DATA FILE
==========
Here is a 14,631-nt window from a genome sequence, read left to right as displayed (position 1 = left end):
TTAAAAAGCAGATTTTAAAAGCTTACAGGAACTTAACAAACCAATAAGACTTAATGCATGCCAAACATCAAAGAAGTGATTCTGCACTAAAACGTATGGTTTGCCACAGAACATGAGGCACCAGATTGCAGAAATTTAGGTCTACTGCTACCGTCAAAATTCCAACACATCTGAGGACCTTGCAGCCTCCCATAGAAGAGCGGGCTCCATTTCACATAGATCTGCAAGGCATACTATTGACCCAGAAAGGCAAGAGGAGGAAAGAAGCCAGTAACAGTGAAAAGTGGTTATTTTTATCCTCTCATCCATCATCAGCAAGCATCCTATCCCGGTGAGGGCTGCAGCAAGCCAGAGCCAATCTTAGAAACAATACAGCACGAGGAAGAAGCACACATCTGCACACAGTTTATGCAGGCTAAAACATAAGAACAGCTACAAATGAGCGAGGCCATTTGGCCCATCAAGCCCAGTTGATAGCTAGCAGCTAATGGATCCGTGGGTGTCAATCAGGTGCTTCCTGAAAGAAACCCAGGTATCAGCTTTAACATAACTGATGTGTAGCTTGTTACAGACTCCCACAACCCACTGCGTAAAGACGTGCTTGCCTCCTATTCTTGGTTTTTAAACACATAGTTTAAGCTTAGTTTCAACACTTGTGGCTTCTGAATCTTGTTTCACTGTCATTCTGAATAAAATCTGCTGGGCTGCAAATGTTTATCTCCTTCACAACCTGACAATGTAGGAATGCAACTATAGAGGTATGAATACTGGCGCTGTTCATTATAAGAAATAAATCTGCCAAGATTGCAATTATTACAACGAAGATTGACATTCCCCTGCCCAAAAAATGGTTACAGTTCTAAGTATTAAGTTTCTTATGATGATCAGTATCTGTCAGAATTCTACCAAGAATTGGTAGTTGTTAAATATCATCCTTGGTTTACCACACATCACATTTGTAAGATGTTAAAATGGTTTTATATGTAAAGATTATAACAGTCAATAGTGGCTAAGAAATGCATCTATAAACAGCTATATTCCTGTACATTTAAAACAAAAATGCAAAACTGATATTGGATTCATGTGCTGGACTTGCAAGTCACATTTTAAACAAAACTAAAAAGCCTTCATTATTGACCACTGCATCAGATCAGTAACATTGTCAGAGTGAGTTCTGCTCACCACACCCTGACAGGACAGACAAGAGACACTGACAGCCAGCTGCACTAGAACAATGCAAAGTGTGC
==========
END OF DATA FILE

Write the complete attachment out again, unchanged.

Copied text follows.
Here is a 14,631-nt window from a genome sequence, read left to right as displayed (position 1 = left end):
TTAAAAAGCAGATTTTAAAAGCTTACAGGAACTTAACAAACCAATAAGACTTAATGCATGCCAAACATCAAAGAAGTGATTCTGCACTAAAACGTATGGTTTGCCACAGAACATGAGGCACCAGATTGCAGAAATTTAGGTCTACTGCTACCGTCAAAATTCCAACACATCTGAGGACCTTGCAGCCTCCCATAGAAGAGCGGGCTCCATTTCACATAGATCTGCAAGGCATACTATTGACCCAGAAAGGCAAGAGGAGGAAAGAAGCCAGTAACAGTGAAAAGTGGTTATTTTTATCCTCTCATCCATCATCAGCAAGCATCCTATCCCGGTGAGGGCTGCAGCAAGCCAGAGCCAATCTTAGAAACAATACAGCACGAGGAAGAAGCACACATCTGCACACAGTTTATGCAGGCTAAAACATAAGAACAGCTACAAATGAGCGAGGCCATTTGGCCCATCAAGCCCAGTTGATAGCTAGCAGCTAATGGATCCGTGGGTGTCAATCAGGTGCTTCCTGAAAGAAACCCAGGTATCAGCTTTAACATAACTGATGTGTAGCTTGTTACAGACTCCCACAACCCACTGCGTAAAGACGTGCTTGCCTCCTATTCTTGGTTTTTAAACACATAGTTTAAGCTTAGTTTCAACACTTGTGGCTTCTGAATCTTGTTTCACTGTCATTCTGAATAAAATCTGCTGGGCTGCAAATGTTTATCTCCTTCACAACCTGACAATGTAGGAATGCAACTATAGAGGTATGAATACTGGCGCTGTTCATTATAAGAAATAAATCTGCCAAGATTGCAATTATTACAACGAAGATTGACATTCCCCTGCCCAAAAAATGGTTACAGTTCTAAGTATTAAGTTTCTTATGATGATCAGTATCTGTCAGAATTCTACCAAGAATTGGTAGTTGTTAAATATCATCCTTGGTTTACCACACATCACATTTGTAAGATGTTAAAATGGTTTTATATGTAAAGATTATAACAGTCAATAGTGGCTAAGAAATGCATCTATAAACAGCTATATTCCTGTACATTTAAAACAAAAATGCAAAACTGATATTGGATTCATGTGCTGGACTTGCAAGTCACATTTTAAACAAAACTAAAAAGCCTTCATTATTGACCACTGCATCAGATCAGTAACATTGTCAGAGTGAGTTCTGCTCACCACACCCTGACAGGACAGACAAGAGACACTGACAGCCAGCTGCACTAGAACAATGCAAAGTGTGC